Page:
On 26 February 2018, NYC-based chef Josh McFadden’s cookbook Six Seasons; a new way with vegetables was named Cookbook of the Year (2017) by the International Association of Culinary Professionals (IACP). The book won a second award, too, in a ‘general’ category.
It was quickly noted on social meeedja, however, that the fact McFadden’s co-author, Martha Holmberg, is the CEO of the IACP, might just possibly maybe surely definitely give rise to a conflict of interests question and double exclamation mark.
Cue hand-wringing, public apologies, a promise to refine entry policies for next year … and revocation of both awards. Cue also me finally clicking “add to basket” on a book that I’d been meaning to purchase for most of 2017.
Had an unremarkable book nearly profited from heady connections? Or was a potentially classic tome now smudged by a backlash over superficial details that bore no relevance to an otherwise (relatively) objective judging procedure?
No award process is perfect (can there even be a single ‘best’ cookbook of any year?), though the issue here seems particularly clear. Nevertheless, after a weekend spent immersed in and cooking from the book, I’d say McFadden’s been unlucky. Six Seasons is quality. It’s informative, tasty, should stand the test of time and perhaps most significantly, accessible. Certainly, you’d expect it to feature in a short(ish) list of best cookbooks produced either side of the pond in 2017.
Mcfadden (*cough* and Holmberg) break the vegetable year into six seasons based on his transformative time spent away from the professional stoves of Blue Hill NYC, and in the fields at Four Season Farm: Spring; Early Summer; Midsummer; Late Summer; Fall; and Winter. Within those seasons sit a total of forty vegetables. Nothing crazy, just things like asparagus, lettuces, radishes, broccoli, cauliflower, potatoes (early and late season), carrots (also early and late season) and so on. Each of those vegetables the gets a thorough working over: there’s a brief summary of the vegetable and a few general tips, plus a bunch of enticing recipes that’ll sort you out for sides, mains, sharing dishes and week night suppers. In fact it’s pretty bumper — with more than 200 things to cook, and a general encouragement to use those things as inspiration.
About half the recipes you’ve seen many times before: couscous with peas and apricots served with lamb meatballs; smashed broad beans, mint and pecorino on toast; grilled corn with chilli butter; spaghetti with cherry tomatoes and basil. But I know from my own experience of trying to write cookbooks that please all people and are a thorough examination of a topic, it doesn’t actually make sense to leave out what might seem obvious to some. Without a smattering of the simple and classic, recipe books might easily be accused of having no clothes on. And though it’s being presented by a farm-to-fork chef, it feels as though the intended reader is interested but Average Joe, rather than geeky Farmer’s Market Food Snob Ed.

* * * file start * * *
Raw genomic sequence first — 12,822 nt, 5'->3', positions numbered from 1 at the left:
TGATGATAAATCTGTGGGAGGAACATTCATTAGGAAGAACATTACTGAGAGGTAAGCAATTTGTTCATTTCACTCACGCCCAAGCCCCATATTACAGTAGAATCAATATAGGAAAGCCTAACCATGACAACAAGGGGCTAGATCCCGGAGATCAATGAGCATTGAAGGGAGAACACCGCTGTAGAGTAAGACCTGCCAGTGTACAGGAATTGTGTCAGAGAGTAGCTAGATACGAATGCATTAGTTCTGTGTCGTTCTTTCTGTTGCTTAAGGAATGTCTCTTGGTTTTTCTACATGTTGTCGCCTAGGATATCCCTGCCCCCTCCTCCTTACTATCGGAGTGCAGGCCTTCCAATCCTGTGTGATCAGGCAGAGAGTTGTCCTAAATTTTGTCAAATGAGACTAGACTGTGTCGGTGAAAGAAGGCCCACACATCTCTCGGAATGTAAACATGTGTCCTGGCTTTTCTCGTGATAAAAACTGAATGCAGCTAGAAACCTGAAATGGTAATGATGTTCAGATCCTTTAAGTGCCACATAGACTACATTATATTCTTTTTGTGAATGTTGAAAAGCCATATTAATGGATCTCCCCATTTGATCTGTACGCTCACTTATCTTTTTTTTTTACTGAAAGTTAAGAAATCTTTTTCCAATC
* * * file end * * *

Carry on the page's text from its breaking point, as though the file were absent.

In any event, beyond those recipes there’s a glut of appealing combinations: tempura sugar snap peas with a tonnato and lemon dip (in fact, lots of tempting fried thins); roast carrots with carrot top salsa, avocado and seared squid; baked cauliflower with salt cod, currents and pine nuts; raw corn with walnuts, mint and chillies; roasted and smashed beetroot with spiced green sauce; raw parsnip strips with citrus and orange.
Further, though the recipes are many, the book is more than a prescriptive collection of dishes. There’s a section to start on larder bits, generic sauces and sprinkles that are used through the book to add texture and interest and, I think, are what really make it a worthwhile addition to the myriad recipe books out there. The compound butters, vinaigrettes and dressings are sparky (pickled vegetable butter and mayonnaise, caper and raisin vinaigrette), there are flat breads, strong views on dressing green salads and so on. Like a Bar Tartine for the home cook (to my mind a brilliant and essential book, but certainly something for aspirational cooks).
Six Seasons isn’t really a new way with vegetables. The recipes aren’t as modish or inspiring as in Gjelina, as seasonal and new as in Gill Meller’s Gather, nor as cerebral, calming and inventive with vegetables as Anna Jones. But they are a realistic nudge away from the obvious, and offer home cooks plenty of material with which to expand their repertoire.
It’s value, I think, is that it’s not nearly as ‘cheffy’ as you might expect it to be; it’s good that a contemporary, chef-written book offers tricks and twists to a broad group of people, and notes that seasonal eating does not just mean fancy vegetables, but potatoes, carrots and peas too.
Format and design
Big, chunky book packed with recipes and tips. Pleasing on the eye and in the hand, and easy to navigate; which is an achievement given the amount of content.
Recipes that tempt
For me, greens with freekeh, hazelnuts and grapes; crispy mushrooms with green herb mayonnaise; charred sprouts with pickled carrots, coriander and citrus vinaigrette; pan-roasted carrots with carrot top salsa and seared squid.
Who is it for?
Home cooks wanting to expand their repertoire, and eat fresh, seasonal vegetable-led food (nb this suits omnivores, rather than solely a vegetarian cookbook). Doesn’t need access to a remarkable grocer or farm shop.